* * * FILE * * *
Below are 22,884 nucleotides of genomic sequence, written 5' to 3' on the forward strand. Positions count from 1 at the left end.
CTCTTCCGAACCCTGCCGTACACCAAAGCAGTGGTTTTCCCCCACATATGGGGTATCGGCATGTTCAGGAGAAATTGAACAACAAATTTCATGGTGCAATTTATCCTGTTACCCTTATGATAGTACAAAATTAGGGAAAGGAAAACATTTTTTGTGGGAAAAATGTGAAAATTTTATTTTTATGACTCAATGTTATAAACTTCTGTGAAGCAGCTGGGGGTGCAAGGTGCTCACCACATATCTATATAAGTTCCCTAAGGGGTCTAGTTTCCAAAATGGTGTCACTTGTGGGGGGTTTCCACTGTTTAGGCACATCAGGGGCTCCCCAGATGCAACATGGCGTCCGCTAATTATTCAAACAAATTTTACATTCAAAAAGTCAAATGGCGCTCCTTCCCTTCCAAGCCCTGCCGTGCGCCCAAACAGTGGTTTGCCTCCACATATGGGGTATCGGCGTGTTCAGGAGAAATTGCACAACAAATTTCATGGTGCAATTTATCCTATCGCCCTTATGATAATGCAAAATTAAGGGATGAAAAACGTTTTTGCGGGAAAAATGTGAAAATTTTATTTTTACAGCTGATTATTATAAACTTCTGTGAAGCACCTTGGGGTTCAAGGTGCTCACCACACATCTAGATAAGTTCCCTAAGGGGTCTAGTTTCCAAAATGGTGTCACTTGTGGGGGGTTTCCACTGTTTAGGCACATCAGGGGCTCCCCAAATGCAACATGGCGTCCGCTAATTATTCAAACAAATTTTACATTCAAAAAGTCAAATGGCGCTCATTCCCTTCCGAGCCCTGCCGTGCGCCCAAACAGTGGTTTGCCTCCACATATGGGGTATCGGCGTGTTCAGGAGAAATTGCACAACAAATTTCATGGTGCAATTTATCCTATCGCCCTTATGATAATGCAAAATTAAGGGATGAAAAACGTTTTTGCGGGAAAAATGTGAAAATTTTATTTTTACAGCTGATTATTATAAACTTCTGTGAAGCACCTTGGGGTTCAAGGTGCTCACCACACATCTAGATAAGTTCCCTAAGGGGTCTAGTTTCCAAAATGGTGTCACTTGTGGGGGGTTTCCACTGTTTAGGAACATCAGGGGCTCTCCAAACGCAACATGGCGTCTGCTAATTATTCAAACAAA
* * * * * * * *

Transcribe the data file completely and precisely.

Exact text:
Below are 22,884 nucleotides of genomic sequence, written 5' to 3' on the forward strand. Positions count from 1 at the left end.
CTCTTCCGAACCCTGCCGTACACCAAAGCAGTGGTTTTCCCCCACATATGGGGTATCGGCATGTTCAGGAGAAATTGAACAACAAATTTCATGGTGCAATTTATCCTGTTACCCTTATGATAGTACAAAATTAGGGAAAGGAAAACATTTTTTGTGGGAAAAATGTGAAAATTTTATTTTTATGACTCAATGTTATAAACTTCTGTGAAGCAGCTGGGGGTGCAAGGTGCTCACCACATATCTATATAAGTTCCCTAAGGGGTCTAGTTTCCAAAATGGTGTCACTTGTGGGGGGTTTCCACTGTTTAGGCACATCAGGGGCTCCCCAGATGCAACATGGCGTCCGCTAATTATTCAAACAAATTTTACATTCAAAAAGTCAAATGGCGCTCCTTCCCTTCCAAGCCCTGCCGTGCGCCCAAACAGTGGTTTGCCTCCACATATGGGGTATCGGCGTGTTCAGGAGAAATTGCACAACAAATTTCATGGTGCAATTTATCCTATCGCCCTTATGATAATGCAAAATTAAGGGATGAAAAACGTTTTTGCGGGAAAAATGTGAAAATTTTATTTTTACAGCTGATTATTATAAACTTCTGTGAAGCACCTTGGGGTTCAAGGTGCTCACCACACATCTAGATAAGTTCCCTAAGGGGTCTAGTTTCCAAAATGGTGTCACTTGTGGGGGGTTTCCACTGTTTAGGCACATCAGGGGCTCCCCAAATGCAACATGGCGTCCGCTAATTATTCAAACAAATTTTACATTCAAAAAGTCAAATGGCGCTCATTCCCTTCCGAGCCCTGCCGTGCGCCCAAACAGTGGTTTGCCTCCACATATGGGGTATCGGCGTGTTCAGGAGAAATTGCACAACAAATTTCATGGTGCAATTTATCCTATCGCCCTTATGATAATGCAAAATTAAGGGATGAAAAACGTTTTTGCGGGAAAAATGTGAAAATTTTATTTTTACAGCTGATTATTATAAACTTCTGTGAAGCACCTTGGGGTTCAAGGTGCTCACCACACATCTAGATAAGTTCCCTAAGGGGTCTAGTTTCCAAAATGGTGTCACTTGTGGGGGGTTTCCACTGTTTAGGAACATCAGGGGCTCTCCAAACGCAACATGGCGTCTGCTAATTATTCAAACAAA